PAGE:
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Actinocerid nautiloids from the Lhasai Formation in the Xainza region are studied systematically for the first time. The nautiloids are identified as Middle Ordovician in age based on stratigraphic correlations with those from North China, Sibumasu, North Australia (northern Gondwana), and North America (Laurentia). A cluster analysis shows strong affinities between the actinocerid nautiloids of the Lhasa Terrane and those of the Himalaya, North China, and Sibumasu terranes. Our results support Middle Ordovician paleogeographic reconstructions that place North China rather than South China much closer to Australia. Nine species assigned to six genera of Meitanoceratidae, Wutinoceratidae, Armenoceratidae, Ormoceratidae, and Discoactinoceratidae are described in detail: Pomphoceras nyalamense (Chen, 1975), Pomphoceras yaliense (Chen, 1975), Wutinoceras cf. W . foerstei (Endo, 1930), Mesowutinoceras giganteum Chen in Chen and Zou, 1984, Armenoceras tani (Grabau, 1922), Armenoceras teicherti Endo, 1932, Armenoceras xizangense new species, Deiroceras globosom Zou and Shen in Chen and Zou, 1984, and Discoactinoceras cf. D . multiplexum Kobayashi, 1927. UUID:
The tectonics and paleogeography of Ordovician rocks in China record the four major paleoplates-the South China, North China, Tarim, and Xizang (Tibet) Blocks. New paleogeographic maps of South China for the Tremadocian, Darriwilian, Sandbian-early Katian, and late Katian-Hirnatian time intervals display lithofacies and biofacies belts that depict continuous changes from the Yangtze Platform through the Chiangnan (Jiangnan) Slope to the Zhujiang Basin. North China was dominantly a carbonate platform during the Ordovician. Facies belts, particularly the trilobite biofacies belts, change westward from the platform edge to the slope along the west margin of the platform. In Tarim, Ordovician rocks provide the main source and reservoir rocks for oil and gas. The vast expanse of the block was a northward-deepening, shallow-water platform that was fringed by peripheral, deeper water facies belts developed along the northern side of the South Tianshan. Facies analysis indicates that the paleogeographic setting varied in response to eustatic sea level changes. North of the Tibet Block lies a long mobile belt that crosses more than half of China from west to east. The Tibet Block is mainly composed of two units, the north Qiantang region, which remained as a separate, small paleoplate through the late Paleozoic, and the south Gandise-Himalaya region, which persisted as a distinct paleoplate through the late Paleozoic and well into the Mesozoic. Ordovician rocks consisting mainly of carbonates with shelly faunas have been recorded from regions of the Tibet Block.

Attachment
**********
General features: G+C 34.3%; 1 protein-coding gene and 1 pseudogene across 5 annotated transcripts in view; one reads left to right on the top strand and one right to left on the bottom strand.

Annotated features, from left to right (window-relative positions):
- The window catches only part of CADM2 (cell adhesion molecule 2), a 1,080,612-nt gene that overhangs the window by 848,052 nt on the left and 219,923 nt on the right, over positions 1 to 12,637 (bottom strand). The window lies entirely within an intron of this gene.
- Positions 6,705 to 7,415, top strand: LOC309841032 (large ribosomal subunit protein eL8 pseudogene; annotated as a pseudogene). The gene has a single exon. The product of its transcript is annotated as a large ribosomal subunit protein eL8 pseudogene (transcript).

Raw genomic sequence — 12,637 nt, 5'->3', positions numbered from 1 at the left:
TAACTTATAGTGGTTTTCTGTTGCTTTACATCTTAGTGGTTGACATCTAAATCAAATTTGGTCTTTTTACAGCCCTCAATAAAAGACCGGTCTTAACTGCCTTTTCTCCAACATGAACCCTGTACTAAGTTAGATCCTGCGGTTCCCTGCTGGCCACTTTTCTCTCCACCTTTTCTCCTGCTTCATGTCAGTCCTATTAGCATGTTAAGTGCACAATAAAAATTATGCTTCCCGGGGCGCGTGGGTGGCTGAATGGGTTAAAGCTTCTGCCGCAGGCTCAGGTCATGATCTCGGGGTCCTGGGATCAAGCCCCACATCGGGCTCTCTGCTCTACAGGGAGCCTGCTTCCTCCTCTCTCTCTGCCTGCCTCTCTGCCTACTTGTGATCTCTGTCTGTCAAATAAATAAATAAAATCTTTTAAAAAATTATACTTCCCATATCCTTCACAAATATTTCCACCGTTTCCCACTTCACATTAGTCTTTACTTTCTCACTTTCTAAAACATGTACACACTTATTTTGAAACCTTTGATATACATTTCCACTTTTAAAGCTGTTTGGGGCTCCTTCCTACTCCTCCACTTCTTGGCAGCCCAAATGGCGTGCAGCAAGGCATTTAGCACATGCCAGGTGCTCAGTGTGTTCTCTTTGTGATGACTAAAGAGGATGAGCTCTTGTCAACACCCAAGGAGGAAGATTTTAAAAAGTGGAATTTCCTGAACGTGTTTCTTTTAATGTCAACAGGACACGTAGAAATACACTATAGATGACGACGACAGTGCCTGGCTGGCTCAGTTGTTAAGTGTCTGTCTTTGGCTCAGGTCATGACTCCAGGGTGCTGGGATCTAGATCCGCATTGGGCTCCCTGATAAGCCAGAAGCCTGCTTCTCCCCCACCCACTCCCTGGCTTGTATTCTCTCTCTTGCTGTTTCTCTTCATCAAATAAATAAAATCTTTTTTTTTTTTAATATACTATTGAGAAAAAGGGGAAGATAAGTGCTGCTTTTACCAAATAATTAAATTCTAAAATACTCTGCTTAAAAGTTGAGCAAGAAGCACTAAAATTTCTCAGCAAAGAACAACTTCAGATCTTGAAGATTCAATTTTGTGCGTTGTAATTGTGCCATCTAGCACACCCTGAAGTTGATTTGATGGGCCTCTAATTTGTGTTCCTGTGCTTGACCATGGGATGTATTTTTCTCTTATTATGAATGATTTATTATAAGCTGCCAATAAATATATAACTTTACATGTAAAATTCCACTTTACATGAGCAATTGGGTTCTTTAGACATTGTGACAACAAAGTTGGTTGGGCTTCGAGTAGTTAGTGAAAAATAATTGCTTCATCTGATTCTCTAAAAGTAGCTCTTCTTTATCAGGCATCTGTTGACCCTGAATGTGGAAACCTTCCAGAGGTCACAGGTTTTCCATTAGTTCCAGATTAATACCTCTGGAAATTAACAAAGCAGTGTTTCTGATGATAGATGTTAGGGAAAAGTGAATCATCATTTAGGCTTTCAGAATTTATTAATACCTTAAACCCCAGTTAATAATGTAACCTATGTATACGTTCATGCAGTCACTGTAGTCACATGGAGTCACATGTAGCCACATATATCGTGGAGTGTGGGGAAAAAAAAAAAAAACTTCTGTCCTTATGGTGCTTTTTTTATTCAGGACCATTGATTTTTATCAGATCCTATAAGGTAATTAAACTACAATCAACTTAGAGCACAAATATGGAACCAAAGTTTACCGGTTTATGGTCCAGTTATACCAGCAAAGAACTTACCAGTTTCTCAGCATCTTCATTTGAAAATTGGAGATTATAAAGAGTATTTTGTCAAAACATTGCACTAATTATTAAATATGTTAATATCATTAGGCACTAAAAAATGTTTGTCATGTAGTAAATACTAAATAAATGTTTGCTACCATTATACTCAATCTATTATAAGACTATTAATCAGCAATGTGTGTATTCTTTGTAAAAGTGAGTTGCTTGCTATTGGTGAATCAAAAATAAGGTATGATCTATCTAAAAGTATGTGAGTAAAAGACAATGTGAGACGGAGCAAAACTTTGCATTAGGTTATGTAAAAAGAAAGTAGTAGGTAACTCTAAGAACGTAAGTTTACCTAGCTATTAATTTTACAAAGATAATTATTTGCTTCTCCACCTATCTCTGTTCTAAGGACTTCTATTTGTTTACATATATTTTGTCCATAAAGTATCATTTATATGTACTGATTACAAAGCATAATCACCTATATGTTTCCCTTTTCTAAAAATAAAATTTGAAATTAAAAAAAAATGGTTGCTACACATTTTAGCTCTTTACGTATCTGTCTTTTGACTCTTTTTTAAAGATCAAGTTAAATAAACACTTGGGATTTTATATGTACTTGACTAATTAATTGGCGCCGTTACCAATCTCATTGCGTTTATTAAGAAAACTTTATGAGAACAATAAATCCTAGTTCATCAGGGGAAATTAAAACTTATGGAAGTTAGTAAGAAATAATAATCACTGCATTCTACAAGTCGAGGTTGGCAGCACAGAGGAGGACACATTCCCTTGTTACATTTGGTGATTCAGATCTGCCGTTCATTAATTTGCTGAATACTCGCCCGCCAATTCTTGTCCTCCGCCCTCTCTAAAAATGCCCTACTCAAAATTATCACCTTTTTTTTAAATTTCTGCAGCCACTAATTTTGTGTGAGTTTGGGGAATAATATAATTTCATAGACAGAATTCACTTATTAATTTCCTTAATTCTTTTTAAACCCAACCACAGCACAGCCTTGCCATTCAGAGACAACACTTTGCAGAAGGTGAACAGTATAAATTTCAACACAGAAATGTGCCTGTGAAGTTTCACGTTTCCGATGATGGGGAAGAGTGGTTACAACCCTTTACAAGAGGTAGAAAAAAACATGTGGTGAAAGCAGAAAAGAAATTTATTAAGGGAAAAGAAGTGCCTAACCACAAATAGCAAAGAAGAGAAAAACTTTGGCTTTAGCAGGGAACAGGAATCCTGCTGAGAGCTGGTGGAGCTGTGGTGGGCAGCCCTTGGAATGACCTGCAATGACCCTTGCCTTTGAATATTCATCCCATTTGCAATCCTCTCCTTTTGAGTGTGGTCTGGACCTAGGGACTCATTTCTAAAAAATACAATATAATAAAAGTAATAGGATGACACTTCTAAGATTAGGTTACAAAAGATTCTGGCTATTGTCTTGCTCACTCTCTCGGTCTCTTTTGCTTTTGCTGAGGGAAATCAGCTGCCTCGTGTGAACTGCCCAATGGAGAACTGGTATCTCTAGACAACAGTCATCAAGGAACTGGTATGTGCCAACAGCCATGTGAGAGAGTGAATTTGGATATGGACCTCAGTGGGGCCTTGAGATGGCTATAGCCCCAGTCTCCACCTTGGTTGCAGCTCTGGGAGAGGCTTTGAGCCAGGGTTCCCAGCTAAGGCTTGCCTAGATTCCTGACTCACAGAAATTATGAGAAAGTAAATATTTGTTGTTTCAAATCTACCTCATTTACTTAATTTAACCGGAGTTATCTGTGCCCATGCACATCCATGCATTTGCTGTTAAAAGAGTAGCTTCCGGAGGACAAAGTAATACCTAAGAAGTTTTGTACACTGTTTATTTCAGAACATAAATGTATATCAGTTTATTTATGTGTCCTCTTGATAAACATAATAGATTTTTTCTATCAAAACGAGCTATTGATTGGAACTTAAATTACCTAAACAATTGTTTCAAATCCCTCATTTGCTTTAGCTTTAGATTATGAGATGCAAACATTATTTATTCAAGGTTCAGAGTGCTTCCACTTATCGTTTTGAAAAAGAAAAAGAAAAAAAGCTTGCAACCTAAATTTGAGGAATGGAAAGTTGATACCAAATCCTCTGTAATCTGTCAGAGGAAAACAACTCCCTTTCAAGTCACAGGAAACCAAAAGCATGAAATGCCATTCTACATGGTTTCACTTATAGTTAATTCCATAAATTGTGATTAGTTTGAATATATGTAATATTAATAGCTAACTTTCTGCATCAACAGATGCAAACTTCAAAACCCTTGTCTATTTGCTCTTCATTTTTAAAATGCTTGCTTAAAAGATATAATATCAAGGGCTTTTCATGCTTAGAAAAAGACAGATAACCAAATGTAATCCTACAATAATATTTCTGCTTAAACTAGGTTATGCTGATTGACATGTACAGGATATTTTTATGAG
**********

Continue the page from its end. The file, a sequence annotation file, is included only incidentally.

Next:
To better understand the Pan-African-early Paleozoic tectonothermal events of the Nyainrong microcontinent and the constraints on its tectonic evolution, here we report the results of zircon LA-ICP-MS U-Pb dating and geochemical features of Amdo gneiss in the Nyainrong microcontinent. The outcrops of Amdo gneiss is about 30 km south of Amdo County in northern Tibet. The field occurrence, mineral composition, textural characteristics, and whole-rock geochemical features of the four gneiss samples indicate the protolith of the gneisses is intermediate-acid intrusive rock. Gneiss zircon trace element tracing and genetic analysis shows that zircon has typical characteristics of magmatic zircon. The 206Pb/238U concordant age of zircon is 505–517 Ma, corresponding to the Middle-Late Cambrian, which is the formation age of the protolith. The samples have characteristics of high silicon, alkali-rich, alkalic rate AR =1.73–3.7, the differentiation index DI = 70.78–90.28; rock aluminum saturation index ranges from 1.02 to 1.05, FeO / MgO ranges from 2.63 to 4.50, 10000 × Ga/Al ranges from 2.12 to 2.41, and P2O5 and Al2O3 content decreased with SiO2 increasing. Th and Y contents have a good positive correlation with Rb content; the genetic type of protolith of the gneiss is the differentiation of subalkaline over aluminum I-type granite. Combined with regional data, the tectonic setting of the Amdo gneiss protolith is closely related to the collision orogenic process. The preliminary view is that the Middle-Late Cambrian magmatic events developed on the microcontinent could be the result of Andean-type orogeny along the Gondwana super-continental margin after the end of the Pan-African orogeny.